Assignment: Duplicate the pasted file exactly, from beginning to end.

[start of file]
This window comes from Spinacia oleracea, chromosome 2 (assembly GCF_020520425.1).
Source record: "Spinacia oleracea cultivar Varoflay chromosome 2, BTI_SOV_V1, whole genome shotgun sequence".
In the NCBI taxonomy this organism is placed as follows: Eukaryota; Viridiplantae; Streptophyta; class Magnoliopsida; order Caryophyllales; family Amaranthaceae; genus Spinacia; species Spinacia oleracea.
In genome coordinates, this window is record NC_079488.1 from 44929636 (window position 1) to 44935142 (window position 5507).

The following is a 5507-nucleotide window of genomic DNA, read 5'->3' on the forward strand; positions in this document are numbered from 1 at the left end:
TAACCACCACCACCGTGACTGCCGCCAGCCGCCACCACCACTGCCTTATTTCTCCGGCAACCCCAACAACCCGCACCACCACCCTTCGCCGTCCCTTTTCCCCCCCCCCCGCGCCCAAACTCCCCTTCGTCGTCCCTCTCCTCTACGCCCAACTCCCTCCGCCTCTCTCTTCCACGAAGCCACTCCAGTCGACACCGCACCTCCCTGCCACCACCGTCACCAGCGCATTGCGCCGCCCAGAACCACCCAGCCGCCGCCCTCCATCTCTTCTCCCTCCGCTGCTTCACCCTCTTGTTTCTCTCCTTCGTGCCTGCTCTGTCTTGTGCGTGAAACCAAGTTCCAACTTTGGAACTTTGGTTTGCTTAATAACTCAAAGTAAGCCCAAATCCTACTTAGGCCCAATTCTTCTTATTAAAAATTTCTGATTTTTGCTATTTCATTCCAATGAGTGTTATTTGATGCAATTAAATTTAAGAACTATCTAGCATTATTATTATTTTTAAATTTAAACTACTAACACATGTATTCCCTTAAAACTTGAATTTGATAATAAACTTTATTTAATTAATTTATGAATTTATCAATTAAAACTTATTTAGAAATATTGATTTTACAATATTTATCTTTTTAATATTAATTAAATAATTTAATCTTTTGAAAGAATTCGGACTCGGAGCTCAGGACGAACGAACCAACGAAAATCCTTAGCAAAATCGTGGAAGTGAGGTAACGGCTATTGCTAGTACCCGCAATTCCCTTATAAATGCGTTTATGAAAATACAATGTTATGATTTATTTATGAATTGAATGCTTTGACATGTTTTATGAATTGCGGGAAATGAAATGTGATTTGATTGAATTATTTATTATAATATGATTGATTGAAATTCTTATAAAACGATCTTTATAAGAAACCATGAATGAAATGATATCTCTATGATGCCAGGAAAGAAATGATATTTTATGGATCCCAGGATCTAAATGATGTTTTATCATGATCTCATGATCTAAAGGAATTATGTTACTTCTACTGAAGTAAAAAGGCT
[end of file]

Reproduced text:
This window comes from Spinacia oleracea, chromosome 2 (assembly GCF_020520425.1).
Source record: "Spinacia oleracea cultivar Varoflay chromosome 2, BTI_SOV_V1, whole genome shotgun sequence".
In the NCBI taxonomy this organism is placed as follows: Eukaryota; Viridiplantae; Streptophyta; class Magnoliopsida; order Caryophyllales; family Amaranthaceae; genus Spinacia; species Spinacia oleracea.
In genome coordinates, this window is record NC_079488.1 from 44929636 (window position 1) to 44935142 (window position 5507).

The following is a 5507-nucleotide window of genomic DNA, read 5'->3' on the forward strand; positions in this document are numbered from 1 at the left end:
TAACCACCACCACCGTGACTGCCGCCAGCCGCCACCACCACTGCCTTATTTCTCCGGCAACCCCAACAACCCGCACCACCACCCTTCGCCGTCCCTTTTCCCCCCCCCCCGCGCCCAAACTCCCCTTCGTCGTCCCTCTCCTCTACGCCCAACTCCCTCCGCCTCTCTCTTCCACGAAGCCACTCCAGTCGACACCGCACCTCCCTGCCACCACCGTCACCAGCGCATTGCGCCGCCCAGAACCACCCAGCCGCCGCCCTCCATCTCTTCTCCCTCCGCTGCTTCACCCTCTTGTTTCTCTCCTTCGTGCCTGCTCTGTCTTGTGCGTGAAACCAAGTTCCAACTTTGGAACTTTGGTTTGCTTAATAACTCAAAGTAAGCCCAAATCCTACTTAGGCCCAATTCTTCTTATTAAAAATTTCTGATTTTTGCTATTTCATTCCAATGAGTGTTATTTGATGCAATTAAATTTAAGAACTATCTAGCATTATTATTATTTTTAAATTTAAACTACTAACACATGTATTCCCTTAAAACTTGAATTTGATAATAAACTTTATTTAATTAATTTATGAATTTATCAATTAAAACTTATTTAGAAATATTGATTTTACAATATTTATCTTTTTAATATTAATTAAATAATTTAATCTTTTGAAAGAATTCGGACTCGGAGCTCAGGACGAACGAACCAACGAAAATCCTTAGCAAAATCGTGGAAGTGAGGTAACGGCTATTGCTAGTACCCGCAATTCCCTTATAAATGCGTTTATGAAAATACAATGTTATGATTTATTTATGAATTGAATGCTTTGACATGTTTTATGAATTGCGGGAAATGAAATGTGATTTGATTGAATTATTTATTATAATATGATTGATTGAAATTCTTATAAAACGATCTTTATAAGAAACCATGAATGAAATGATATCTCTATGATGCCAGGAAAGAAATGATATTTTATGGATCCCAGGATCTAAATGATGTTTTATCATGATCTCATGATCTAAAGGAATTATGTTACTTCTACTGAAGTAAAAAGGCT